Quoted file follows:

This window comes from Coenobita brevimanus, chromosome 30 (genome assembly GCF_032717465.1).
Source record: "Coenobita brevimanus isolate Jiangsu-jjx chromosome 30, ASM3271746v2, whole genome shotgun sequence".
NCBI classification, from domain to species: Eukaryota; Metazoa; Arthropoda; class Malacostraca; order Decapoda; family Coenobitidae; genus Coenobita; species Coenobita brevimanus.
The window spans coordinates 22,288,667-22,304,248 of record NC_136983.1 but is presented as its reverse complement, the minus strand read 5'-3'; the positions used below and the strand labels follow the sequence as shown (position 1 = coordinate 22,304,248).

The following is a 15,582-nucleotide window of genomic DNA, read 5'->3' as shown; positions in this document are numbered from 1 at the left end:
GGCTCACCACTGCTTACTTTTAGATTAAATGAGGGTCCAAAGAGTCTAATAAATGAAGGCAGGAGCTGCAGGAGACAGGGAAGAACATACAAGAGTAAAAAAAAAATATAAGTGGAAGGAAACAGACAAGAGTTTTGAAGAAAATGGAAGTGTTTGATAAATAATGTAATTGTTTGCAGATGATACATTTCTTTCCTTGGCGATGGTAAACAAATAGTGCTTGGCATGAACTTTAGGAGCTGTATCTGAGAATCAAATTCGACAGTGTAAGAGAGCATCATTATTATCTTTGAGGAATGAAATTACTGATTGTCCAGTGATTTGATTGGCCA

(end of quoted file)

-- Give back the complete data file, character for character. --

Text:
This window comes from Coenobita brevimanus, chromosome 30 (genome assembly GCF_032717465.1).
Source record: "Coenobita brevimanus isolate Jiangsu-jjx chromosome 30, ASM3271746v2, whole genome shotgun sequence".
NCBI classification, from domain to species: Eukaryota; Metazoa; Arthropoda; class Malacostraca; order Decapoda; family Coenobitidae; genus Coenobita; species Coenobita brevimanus.
The window spans coordinates 22,288,667-22,304,248 of record NC_136983.1 but is presented as its reverse complement, the minus strand read 5'-3'; the positions used below and the strand labels follow the sequence as shown (position 1 = coordinate 22,304,248).

The following is a 15,582-nucleotide window of genomic DNA, read 5'->3' as shown; positions in this document are numbered from 1 at the left end:
GGCTCACCACTGCTTACTTTTAGATTAAATGAGGGTCCAAAGAGTCTAATAAATGAAGGCAGGAGCTGCAGGAGACAGGGAAGAACATACAAGAGTAAAAAAAAAATATAAGTGGAAGGAAACAGACAAGAGTTTTGAAGAAAATGGAAGTGTTTGATAAATAATGTAATTGTTTGCAGATGATACATTTCTTTCCTTGGCGATGGTAAACAAATAGTGCTTGGCATGAACTTTAGGAGCTGTATCTGAGAATCAAATTCGACAGTGTAAGAGAGCATCATTATTATCTTTGAGGAATGAAATTACTGATTGTCCAGTGATTTGATTGGCCA